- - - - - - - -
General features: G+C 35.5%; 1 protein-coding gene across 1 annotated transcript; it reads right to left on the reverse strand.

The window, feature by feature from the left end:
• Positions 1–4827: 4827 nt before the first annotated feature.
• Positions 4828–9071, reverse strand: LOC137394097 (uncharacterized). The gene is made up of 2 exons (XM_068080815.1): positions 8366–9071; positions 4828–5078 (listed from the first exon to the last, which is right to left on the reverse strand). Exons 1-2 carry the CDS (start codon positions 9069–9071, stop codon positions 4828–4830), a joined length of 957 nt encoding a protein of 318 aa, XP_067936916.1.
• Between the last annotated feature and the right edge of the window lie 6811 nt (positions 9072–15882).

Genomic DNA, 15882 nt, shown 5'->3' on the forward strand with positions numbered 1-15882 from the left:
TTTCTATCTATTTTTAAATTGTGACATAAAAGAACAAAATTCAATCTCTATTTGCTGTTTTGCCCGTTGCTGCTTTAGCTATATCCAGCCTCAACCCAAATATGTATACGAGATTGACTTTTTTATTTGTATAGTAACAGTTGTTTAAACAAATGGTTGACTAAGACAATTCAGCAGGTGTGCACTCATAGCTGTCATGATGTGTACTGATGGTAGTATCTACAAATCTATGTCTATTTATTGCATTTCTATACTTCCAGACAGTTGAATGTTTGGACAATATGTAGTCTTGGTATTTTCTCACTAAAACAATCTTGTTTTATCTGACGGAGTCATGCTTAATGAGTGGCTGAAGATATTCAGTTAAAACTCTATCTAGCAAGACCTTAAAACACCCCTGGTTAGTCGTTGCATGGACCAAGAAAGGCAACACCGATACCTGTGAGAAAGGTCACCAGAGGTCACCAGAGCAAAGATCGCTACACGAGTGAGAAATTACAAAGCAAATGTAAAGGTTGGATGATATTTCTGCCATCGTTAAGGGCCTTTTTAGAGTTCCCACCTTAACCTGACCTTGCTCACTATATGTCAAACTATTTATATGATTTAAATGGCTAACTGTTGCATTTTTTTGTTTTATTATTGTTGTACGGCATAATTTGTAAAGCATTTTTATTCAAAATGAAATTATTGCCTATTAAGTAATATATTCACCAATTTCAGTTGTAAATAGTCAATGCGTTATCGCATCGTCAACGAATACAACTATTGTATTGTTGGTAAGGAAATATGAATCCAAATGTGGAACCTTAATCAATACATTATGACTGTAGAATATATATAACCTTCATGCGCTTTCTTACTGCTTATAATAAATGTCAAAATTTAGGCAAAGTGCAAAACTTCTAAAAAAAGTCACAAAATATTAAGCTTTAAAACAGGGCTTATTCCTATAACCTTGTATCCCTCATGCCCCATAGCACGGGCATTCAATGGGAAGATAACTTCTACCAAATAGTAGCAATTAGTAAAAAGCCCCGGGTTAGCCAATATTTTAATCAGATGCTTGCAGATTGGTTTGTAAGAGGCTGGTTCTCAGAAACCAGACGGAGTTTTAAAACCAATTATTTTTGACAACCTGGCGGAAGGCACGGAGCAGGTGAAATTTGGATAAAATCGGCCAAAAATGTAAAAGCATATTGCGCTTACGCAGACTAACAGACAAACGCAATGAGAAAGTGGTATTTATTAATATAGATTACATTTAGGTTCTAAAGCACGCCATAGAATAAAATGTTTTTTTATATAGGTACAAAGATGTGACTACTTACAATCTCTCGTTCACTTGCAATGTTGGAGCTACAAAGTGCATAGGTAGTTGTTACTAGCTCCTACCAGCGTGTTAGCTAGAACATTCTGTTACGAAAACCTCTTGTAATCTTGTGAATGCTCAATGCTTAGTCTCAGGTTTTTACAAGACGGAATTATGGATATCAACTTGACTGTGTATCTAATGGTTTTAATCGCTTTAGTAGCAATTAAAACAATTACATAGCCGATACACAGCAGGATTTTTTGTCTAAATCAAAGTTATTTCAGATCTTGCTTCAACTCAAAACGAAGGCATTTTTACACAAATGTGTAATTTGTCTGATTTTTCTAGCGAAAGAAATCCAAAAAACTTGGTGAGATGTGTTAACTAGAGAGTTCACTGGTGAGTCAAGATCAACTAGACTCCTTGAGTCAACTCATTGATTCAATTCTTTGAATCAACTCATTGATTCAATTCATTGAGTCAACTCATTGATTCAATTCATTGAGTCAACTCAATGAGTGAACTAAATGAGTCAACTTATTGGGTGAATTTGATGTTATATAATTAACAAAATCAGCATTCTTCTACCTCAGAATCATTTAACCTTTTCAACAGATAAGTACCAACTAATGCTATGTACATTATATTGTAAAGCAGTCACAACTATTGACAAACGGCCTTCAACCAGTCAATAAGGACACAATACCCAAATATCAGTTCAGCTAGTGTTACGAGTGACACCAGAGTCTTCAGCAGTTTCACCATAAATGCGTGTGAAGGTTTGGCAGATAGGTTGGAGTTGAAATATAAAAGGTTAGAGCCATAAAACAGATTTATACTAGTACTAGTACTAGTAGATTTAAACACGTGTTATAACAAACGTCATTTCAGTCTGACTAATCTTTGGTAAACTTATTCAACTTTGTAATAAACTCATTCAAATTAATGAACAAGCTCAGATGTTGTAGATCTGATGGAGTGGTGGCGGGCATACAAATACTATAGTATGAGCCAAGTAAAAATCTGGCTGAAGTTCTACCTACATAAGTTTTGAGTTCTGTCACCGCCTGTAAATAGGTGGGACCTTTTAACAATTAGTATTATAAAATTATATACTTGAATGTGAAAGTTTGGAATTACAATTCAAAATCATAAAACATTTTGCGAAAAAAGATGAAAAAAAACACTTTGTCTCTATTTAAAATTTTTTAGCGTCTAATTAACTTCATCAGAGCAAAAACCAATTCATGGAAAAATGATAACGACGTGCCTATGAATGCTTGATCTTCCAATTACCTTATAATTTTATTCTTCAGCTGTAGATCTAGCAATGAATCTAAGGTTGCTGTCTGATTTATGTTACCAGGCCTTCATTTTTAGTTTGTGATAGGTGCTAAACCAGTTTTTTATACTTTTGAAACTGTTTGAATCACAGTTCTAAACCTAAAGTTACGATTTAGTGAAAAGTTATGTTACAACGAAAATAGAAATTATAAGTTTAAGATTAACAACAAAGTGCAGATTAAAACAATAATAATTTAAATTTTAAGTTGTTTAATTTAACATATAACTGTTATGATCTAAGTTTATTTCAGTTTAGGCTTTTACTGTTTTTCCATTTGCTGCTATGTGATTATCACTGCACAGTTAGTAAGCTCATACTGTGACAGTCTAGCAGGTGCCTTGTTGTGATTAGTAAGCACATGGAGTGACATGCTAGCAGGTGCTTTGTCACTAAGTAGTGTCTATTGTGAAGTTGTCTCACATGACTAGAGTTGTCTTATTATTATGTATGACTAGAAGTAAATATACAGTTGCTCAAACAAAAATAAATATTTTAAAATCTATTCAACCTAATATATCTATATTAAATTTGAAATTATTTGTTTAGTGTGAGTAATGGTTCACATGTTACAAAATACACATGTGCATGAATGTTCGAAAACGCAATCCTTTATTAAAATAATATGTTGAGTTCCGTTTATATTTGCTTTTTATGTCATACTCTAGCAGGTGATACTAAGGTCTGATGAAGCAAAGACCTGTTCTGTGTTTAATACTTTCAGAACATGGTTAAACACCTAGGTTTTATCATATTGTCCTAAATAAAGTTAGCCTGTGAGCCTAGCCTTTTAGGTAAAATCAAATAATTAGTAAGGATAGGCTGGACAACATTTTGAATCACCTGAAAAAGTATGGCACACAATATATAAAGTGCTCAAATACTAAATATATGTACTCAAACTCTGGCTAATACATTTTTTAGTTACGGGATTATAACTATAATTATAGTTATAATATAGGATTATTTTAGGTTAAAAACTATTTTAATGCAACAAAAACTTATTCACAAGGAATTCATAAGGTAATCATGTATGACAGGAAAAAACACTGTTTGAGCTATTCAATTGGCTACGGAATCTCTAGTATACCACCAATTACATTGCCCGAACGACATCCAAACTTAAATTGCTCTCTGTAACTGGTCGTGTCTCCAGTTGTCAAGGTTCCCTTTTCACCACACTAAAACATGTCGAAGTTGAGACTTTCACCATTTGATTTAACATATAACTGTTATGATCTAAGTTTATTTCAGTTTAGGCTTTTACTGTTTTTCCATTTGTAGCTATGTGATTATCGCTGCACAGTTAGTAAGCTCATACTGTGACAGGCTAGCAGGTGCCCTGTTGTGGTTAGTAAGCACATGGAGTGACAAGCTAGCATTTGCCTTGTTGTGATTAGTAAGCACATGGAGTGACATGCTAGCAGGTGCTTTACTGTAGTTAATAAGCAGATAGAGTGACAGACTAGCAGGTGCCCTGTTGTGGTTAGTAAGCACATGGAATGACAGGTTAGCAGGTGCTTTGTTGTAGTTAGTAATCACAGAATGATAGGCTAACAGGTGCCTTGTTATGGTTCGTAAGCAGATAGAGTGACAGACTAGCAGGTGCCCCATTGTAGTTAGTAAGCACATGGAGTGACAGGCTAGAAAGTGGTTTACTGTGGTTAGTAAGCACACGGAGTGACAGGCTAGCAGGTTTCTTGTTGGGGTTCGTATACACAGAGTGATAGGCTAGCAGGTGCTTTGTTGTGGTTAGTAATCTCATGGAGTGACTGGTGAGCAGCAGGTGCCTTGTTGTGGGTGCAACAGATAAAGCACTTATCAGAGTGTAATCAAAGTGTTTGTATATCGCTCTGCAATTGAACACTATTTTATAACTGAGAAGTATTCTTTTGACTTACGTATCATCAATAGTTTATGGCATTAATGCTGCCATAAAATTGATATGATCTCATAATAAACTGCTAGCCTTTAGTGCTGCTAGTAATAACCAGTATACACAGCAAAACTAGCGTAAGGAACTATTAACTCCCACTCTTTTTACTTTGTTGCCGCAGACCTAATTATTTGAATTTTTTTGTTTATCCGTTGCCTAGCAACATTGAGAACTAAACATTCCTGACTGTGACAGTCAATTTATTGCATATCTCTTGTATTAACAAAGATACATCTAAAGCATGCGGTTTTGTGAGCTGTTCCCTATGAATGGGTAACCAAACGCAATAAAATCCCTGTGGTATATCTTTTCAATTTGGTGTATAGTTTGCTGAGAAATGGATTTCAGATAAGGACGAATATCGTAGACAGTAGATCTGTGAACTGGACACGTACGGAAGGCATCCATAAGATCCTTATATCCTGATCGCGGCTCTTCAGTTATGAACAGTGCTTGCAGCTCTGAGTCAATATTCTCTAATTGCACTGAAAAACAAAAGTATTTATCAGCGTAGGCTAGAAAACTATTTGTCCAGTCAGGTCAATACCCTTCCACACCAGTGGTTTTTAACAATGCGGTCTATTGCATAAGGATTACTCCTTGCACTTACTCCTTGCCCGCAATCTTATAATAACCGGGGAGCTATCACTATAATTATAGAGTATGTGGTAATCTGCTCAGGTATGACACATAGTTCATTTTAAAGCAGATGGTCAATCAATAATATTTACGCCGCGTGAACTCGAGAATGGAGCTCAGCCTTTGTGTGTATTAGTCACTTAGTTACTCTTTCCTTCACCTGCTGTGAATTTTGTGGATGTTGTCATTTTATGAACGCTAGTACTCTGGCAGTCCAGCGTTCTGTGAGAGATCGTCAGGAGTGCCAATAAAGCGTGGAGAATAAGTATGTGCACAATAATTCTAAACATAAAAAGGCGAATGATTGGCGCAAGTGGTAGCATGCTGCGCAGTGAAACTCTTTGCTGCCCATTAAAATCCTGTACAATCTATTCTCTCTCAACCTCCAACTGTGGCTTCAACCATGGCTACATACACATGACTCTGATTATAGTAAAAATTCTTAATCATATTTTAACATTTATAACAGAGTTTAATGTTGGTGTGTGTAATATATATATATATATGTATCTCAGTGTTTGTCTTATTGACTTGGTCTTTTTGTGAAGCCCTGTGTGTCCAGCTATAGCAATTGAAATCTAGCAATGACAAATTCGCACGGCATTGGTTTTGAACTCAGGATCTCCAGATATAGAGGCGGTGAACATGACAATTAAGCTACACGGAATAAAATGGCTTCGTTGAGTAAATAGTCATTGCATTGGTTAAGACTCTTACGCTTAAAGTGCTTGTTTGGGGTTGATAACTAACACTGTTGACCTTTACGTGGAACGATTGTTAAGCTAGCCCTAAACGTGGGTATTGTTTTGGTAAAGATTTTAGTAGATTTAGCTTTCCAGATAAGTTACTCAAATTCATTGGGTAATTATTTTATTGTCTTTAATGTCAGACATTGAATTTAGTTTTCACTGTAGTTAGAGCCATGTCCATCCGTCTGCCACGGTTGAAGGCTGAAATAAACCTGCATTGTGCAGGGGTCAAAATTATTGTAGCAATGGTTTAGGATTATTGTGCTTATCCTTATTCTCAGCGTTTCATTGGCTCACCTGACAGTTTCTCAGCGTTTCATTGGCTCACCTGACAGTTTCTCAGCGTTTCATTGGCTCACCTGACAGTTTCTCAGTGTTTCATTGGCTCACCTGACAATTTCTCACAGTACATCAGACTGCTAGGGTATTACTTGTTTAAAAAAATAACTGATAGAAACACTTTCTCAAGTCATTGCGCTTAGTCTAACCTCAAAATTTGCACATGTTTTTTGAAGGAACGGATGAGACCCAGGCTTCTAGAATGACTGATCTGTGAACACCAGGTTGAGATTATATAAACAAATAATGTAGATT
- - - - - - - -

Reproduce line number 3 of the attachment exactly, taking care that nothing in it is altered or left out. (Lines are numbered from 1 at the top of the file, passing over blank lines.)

• Positions 1–4827: 4827 nt before the first annotated feature.